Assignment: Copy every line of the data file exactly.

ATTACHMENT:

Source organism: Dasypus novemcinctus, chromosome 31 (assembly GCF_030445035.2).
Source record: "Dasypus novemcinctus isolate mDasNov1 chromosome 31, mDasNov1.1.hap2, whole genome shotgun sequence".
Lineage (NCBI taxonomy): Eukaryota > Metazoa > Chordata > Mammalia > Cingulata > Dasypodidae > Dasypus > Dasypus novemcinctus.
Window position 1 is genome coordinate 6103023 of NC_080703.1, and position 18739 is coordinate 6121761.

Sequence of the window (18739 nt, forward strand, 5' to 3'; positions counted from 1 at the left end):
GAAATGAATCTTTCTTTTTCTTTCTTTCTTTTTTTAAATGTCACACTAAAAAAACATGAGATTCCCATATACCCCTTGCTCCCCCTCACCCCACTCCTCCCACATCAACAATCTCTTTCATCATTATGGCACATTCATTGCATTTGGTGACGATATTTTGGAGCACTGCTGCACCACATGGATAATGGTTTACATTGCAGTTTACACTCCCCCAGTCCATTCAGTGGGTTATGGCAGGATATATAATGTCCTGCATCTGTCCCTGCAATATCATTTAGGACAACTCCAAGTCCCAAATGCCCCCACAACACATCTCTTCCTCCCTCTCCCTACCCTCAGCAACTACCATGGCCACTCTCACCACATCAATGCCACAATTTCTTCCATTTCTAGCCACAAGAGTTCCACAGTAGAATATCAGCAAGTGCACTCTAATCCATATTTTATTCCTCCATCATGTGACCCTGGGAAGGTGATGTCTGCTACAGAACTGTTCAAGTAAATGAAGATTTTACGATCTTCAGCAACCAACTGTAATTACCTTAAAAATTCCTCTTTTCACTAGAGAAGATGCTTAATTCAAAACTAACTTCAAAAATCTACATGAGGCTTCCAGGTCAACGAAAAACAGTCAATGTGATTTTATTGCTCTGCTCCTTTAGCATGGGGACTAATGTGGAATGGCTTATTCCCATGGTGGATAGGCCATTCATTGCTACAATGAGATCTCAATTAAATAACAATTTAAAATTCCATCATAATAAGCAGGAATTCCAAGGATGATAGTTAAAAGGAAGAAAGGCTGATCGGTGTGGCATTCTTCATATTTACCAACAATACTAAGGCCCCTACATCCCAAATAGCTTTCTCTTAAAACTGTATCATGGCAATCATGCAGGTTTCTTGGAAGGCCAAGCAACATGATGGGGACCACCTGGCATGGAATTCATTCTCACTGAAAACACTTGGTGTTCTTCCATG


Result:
Source organism: Dasypus novemcinctus, chromosome 31 (assembly GCF_030445035.2).
Source record: "Dasypus novemcinctus isolate mDasNov1 chromosome 31, mDasNov1.1.hap2, whole genome shotgun sequence".
Lineage (NCBI taxonomy): Eukaryota > Metazoa > Chordata > Mammalia > Cingulata > Dasypodidae > Dasypus > Dasypus novemcinctus.
Window position 1 is genome coordinate 6103023 of NC_080703.1, and position 18739 is coordinate 6121761.

Sequence of the window (18739 nt, forward strand, 5' to 3'; positions counted from 1 at the left end):
GAAATGAATCTTTCTTTTTCTTTCTTTCTTTTTTTAAATGTCACACTAAAAAAACATGAGATTCCCATATACCCCTTGCTCCCCCTCACCCCACTCCTCCCACATCAACAATCTCTTTCATCATTATGGCACATTCATTGCATTTGGTGACGATATTTTGGAGCACTGCTGCACCACATGGATAATGGTTTACATTGCAGTTTACACTCCCCCAGTCCATTCAGTGGGTTATGGCAGGATATATAATGTCCTGCATCTGTCCCTGCAATATCATTTAGGACAACTCCAAGTCCCAAATGCCCCCACAACACATCTCTTCCTCCCTCTCCCTACCCTCAGCAACTACCATGGCCACTCTCACCACATCAATGCCACAATTTCTTCCATTTCTAGCCACAAGAGTTCCACAGTAGAATATCAGCAAGTGCACTCTAATCCATATTTTATTCCTCCATCATGTGACCCTGGGAAGGTGATGTCTGCTACAGAACTGTTCAAGTAAATGAAGATTTTACGATCTTCAGCAACCAACTGTAATTACCTTAAAAATTCCTCTTTTCACTAGAGAAGATGCTTAATTCAAAACTAACTTCAAAAATCTACATGAGGCTTCCAGGTCAACGAAAAACAGTCAATGTGATTTTATTGCTCTGCTCCTTTAGCATGGGGACTAATGTGGAATGGCTTATTCCCATGGTGGATAGGCCATTCATTGCTACAATGAGATCTCAATTAAATAACAATTTAAAATTCCATCATAATAAGCAGGAATTCCAAGGATGATAGTTAAAAGGAAGAAAGGCTGATCGGTGTGGCATTCTTCATATTTACCAACAATACTAAGGCCCCTACATCCCAAATAGCTTTCTCTTAAAACTGTATCATGGCAATCATGCAGGTTTCTTGGAAGGCCAAGCAACATGATGGGGACCACCTGGCATGGAATTCATTCTCACTGAAAACACTTGGTGTTCTTCCATG